A very small percentage of people want to take all the guns away from every person. This is not only unlikely, it is also unreasonable. The right to own a gun, just the like right to speak and think freely, and the right to vote in a democracy are huge privileges that citizens of this country are granted. It is part of what makes this country so special. You can relax. Your guns are safe… probably. Many people, however, do want to improve the current system in place. I mean, after all, you can’t vote or speak freely if you’re a victim of gun violence.

Wouldn’t it be great to have a way to detect the people who will misuse them before they are cleared to own and operate a gun? Maybe in the form of a psychological or emotional competency examination. Maybe something similar to what military and police recruits are required to pass before they join, and must continue to pass in order to remain. Something a little more in-depth than a background check could make all the difference.

Or maybe we could make it so impractical weapons- the kinds that would never realistically be used for self-defense or hunting- aren’t on the market. Here is where people come in with their “this wouldn’t have stopped [insert any recent terrorist name]” and “[Insert terrorist name]’s weapon was illegal” arguments. That’s great. I’m relieved to know that there are some kinds of guns that are outlawed. But any modification of these laws will be better than what we have now. I can’t help but believe that it will at least deter some people from having such open access. Avoiding the possibility of even one more mass shooting like this is worth it to me. The number of prevented deaths would be exponentially greater, right?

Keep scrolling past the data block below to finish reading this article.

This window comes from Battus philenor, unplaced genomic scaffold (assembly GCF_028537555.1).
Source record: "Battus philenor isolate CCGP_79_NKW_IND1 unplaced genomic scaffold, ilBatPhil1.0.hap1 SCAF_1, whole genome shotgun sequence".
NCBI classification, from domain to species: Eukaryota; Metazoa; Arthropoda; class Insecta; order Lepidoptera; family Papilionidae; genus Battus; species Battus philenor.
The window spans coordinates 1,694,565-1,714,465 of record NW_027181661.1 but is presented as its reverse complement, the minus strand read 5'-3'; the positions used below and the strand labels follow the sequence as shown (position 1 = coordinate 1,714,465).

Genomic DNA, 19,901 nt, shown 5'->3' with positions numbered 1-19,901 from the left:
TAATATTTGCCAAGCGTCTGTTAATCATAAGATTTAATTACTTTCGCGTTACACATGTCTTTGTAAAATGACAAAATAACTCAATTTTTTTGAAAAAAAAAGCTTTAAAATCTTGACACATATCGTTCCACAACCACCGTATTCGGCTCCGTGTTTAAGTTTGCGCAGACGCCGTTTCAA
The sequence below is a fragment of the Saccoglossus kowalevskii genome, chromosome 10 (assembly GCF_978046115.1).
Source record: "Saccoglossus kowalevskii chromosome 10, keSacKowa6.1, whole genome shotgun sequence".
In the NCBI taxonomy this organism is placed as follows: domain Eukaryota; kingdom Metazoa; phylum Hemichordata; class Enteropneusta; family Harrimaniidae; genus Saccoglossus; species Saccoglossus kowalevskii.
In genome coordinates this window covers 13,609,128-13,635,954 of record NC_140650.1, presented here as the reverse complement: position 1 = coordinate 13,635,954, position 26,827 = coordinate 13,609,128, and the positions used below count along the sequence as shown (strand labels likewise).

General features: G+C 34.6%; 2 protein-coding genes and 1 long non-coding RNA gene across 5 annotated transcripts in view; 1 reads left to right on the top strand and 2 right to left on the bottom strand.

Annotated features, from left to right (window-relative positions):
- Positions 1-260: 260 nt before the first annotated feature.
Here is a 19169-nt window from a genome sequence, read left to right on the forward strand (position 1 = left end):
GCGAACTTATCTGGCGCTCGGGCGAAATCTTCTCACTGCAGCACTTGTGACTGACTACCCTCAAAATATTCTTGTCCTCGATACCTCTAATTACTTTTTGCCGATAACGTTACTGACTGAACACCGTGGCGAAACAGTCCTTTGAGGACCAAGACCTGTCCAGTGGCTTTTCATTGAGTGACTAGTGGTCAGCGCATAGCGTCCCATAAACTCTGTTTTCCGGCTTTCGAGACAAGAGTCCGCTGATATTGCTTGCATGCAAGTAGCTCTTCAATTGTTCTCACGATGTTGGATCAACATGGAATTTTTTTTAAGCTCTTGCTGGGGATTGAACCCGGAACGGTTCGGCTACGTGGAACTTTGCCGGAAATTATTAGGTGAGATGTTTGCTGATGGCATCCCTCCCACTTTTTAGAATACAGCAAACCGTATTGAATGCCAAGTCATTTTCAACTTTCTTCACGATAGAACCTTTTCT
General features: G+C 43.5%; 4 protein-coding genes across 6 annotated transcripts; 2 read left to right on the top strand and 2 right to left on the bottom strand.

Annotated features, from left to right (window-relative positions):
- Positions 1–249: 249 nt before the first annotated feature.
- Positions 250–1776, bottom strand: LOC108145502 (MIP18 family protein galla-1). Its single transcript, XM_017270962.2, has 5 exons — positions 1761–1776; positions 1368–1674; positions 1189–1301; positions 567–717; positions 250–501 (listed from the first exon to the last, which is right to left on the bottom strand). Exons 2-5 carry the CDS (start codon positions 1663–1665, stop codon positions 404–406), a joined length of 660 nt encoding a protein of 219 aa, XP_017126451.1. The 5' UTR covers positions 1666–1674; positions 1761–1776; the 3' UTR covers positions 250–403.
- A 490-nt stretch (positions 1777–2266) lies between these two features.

“Even if it’s outlawed and removed from the market entirely, there are still ways to get them.” Right, of course. Like any other illegal product. But that’s what the DEA is for, regulating the use and distribution of illegal drugs. Could we make a DEA force for firearms and their owners and distribution/distributors? Does that already exist? It could use some major improvements if it does. I’m asking honestly because I really don’t know, but I believe that the solution has to lie in gun regulation. Many countries have had various changes to their gun policies and are seeing tremendous success- decreases in both mass shootings and suicides- another topic not too far a reach from the gun conversation.